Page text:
Tuesday, June 21, 2011

British Library signs deal with Google

The Bookseller - 20.06.11 | Philip Jones

The British Library has signed a deal with Google, which will see one of the largest collections of books and pamphlets in the world made available and searchable online for the first time. The deal included 250,000 out-of-copyright books from the Library’s collections, covering up to 40 million pages from 1700-1870, from the French Revolution to the end of slavery.

The arrangement is similar to those Google has established with other national libraries. According to the BBC, the library has more than 150 million items representing every age of written civilisation, but this deal specifically covers texts dating back to the 18th century. It is unlikely to impact copyrighted works, but will nevertheless worry those who fret about Google's power over digitised public domain culture.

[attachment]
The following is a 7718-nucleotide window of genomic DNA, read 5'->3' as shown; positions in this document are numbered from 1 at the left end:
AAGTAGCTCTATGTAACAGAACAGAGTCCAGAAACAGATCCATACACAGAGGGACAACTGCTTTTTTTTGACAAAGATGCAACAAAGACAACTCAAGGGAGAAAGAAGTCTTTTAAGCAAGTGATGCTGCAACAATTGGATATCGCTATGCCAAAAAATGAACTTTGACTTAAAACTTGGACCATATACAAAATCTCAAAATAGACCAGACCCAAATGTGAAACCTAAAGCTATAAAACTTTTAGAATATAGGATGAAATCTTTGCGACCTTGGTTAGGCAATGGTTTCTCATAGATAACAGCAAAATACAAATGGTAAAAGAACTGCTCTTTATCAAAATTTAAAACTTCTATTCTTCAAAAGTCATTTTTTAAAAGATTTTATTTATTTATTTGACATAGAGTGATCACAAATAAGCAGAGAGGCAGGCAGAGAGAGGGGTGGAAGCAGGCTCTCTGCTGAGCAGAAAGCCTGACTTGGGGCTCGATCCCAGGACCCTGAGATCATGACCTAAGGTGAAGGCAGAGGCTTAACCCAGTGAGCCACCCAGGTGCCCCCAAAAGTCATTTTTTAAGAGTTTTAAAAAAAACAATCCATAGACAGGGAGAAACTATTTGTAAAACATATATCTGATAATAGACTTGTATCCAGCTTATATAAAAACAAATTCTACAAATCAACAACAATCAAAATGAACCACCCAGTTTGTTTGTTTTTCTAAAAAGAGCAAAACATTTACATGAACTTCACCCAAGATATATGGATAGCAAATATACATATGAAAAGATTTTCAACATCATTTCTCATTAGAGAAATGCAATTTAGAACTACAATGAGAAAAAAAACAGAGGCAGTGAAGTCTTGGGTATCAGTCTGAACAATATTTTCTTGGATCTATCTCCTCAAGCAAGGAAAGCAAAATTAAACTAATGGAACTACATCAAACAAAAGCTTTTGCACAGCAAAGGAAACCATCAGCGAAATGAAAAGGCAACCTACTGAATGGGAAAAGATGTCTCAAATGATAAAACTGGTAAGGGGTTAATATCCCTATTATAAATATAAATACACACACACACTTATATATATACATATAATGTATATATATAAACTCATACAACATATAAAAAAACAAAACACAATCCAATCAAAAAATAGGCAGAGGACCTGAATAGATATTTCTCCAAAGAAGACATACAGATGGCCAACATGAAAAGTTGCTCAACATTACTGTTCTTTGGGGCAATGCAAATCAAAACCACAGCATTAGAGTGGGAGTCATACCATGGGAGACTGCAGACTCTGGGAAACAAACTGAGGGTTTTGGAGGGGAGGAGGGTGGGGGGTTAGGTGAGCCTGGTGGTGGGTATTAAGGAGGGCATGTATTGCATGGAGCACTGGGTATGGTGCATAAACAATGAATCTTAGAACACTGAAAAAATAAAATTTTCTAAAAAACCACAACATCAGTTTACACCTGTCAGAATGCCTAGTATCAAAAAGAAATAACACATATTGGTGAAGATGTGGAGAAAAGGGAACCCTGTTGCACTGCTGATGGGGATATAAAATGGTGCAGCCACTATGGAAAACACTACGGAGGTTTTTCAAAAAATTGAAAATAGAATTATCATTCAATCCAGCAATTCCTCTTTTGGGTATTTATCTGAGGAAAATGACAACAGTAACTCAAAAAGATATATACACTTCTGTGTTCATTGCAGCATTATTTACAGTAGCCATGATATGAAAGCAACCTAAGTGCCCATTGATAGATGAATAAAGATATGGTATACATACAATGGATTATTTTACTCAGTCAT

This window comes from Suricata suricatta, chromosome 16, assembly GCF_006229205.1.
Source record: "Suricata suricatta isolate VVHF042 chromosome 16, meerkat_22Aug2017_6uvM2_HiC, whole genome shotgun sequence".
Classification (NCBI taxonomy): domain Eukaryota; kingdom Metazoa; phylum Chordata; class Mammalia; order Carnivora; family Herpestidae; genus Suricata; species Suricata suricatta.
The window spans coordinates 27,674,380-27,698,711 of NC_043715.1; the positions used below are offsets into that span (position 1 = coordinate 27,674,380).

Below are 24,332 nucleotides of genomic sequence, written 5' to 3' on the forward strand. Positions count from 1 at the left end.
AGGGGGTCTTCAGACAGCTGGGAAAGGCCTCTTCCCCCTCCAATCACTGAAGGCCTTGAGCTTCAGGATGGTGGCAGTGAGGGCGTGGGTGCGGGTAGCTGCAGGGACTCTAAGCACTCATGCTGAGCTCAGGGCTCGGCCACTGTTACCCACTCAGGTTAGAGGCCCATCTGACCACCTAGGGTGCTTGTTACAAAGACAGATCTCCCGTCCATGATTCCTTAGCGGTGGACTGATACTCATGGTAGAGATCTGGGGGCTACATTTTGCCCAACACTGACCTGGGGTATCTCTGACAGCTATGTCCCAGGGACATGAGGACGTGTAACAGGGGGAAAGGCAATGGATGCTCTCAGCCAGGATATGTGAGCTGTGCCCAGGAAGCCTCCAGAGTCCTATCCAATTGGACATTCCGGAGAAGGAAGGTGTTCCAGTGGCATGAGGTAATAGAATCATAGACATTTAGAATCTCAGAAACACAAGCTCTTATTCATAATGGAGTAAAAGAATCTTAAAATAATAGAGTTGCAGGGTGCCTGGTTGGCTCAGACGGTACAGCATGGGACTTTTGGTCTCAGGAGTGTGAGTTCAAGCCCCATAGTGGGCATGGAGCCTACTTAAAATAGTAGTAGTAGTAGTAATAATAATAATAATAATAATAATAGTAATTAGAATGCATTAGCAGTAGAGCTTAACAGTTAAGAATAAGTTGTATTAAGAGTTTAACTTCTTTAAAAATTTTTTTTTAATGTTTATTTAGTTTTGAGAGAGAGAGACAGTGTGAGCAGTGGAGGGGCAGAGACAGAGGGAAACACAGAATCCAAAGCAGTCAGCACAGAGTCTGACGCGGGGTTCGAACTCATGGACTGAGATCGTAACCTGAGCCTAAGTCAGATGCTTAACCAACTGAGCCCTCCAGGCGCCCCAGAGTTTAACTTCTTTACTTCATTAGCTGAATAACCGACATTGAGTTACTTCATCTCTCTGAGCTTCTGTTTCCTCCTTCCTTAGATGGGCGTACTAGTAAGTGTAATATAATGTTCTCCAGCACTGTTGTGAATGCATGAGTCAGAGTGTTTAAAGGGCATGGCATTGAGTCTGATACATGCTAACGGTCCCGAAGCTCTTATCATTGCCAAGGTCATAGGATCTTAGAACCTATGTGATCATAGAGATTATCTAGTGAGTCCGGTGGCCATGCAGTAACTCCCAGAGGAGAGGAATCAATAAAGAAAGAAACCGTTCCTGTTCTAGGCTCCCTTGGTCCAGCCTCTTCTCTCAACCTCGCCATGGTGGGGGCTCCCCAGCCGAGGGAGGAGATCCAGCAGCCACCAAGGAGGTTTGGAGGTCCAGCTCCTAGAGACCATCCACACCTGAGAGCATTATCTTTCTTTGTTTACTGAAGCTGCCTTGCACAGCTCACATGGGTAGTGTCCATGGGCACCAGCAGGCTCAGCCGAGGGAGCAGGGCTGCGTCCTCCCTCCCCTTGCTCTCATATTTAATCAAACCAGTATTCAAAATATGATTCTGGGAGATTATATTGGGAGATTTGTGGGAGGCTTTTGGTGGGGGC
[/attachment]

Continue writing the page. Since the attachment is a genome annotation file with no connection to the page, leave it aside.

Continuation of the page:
Under the terms of the deal, Google will cover the costs of digitisation, and give one file ro the British Library and keep a second for itself. It will allow readers to view, search and copy the out-of-copyright works at no charge. Google will also make the books available on its site. The items will be stored in perpetuity within the library’s digital archive.
More at The Bookseller.

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